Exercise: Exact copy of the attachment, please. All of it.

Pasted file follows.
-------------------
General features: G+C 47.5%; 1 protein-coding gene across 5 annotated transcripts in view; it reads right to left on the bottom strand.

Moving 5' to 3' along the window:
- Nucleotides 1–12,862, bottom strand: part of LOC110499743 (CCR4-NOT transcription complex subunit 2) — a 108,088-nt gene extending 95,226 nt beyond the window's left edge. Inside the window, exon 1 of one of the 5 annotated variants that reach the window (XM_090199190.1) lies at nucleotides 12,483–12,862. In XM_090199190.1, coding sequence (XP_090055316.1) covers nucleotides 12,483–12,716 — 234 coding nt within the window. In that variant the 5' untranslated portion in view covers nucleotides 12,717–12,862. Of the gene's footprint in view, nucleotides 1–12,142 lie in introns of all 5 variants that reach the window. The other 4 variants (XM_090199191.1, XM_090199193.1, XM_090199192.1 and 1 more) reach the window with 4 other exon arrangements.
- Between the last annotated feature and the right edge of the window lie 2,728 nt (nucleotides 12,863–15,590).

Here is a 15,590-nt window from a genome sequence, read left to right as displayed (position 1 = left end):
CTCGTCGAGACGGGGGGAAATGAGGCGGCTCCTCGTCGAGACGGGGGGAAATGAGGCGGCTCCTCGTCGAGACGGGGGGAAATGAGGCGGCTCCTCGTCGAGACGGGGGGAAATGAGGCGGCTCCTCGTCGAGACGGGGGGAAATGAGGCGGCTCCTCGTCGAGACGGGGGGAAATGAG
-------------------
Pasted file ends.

General features: G+C 47.5%; 1 protein-coding gene across 5 annotated transcripts in view; it reads right to left on the bottom strand.

Moving 5' to 3' along the window:
- Nucleotides 1–12,862, bottom strand: part of LOC110499743 (CCR4-NOT transcription complex subunit 2) — a 108,088-nt gene extending 95,226 nt beyond the window's left edge. Inside the window, exon 1 of one of the 5 annotated variants that reach the window (XM_090199190.1) lies at nucleotides 12,483–12,862. In XM_090199190.1, coding sequence (XP_090055316.1) covers nucleotides 12,483–12,716 — 234 coding nt within the window. In that variant the 5' untranslated portion in view covers nucleotides 12,717–12,862. Of the gene's footprint in view, nucleotides 1–12,142 lie in introns of all 5 variants that reach the window. The other 4 variants (XM_090199191.1, XM_090199193.1, XM_090199192.1 and 1 more) reach the window with 4 other exon arrangements.
- Between the last annotated feature and the right edge of the window lie 2,728 nt (nucleotides 12,863–15,590).

Here is a 15,590-nt window from a genome sequence, read left to right as displayed (position 1 = left end):
CTCGTCGAGACGGGGGGAAATGAGGCGGCTCCTCGTCGAGACGGGGGGAAATGAGGCGGCTCCTCGTCGAGACGGGGGGAAATGAGGCGGCTCCTCGTCGAGACGGGGGGAAATGAGGCGGCTCCTCGTCGAGACGGGGGGAAATGAGGCGGCTCCTCGTCGAGACGGGGGGAAATGAG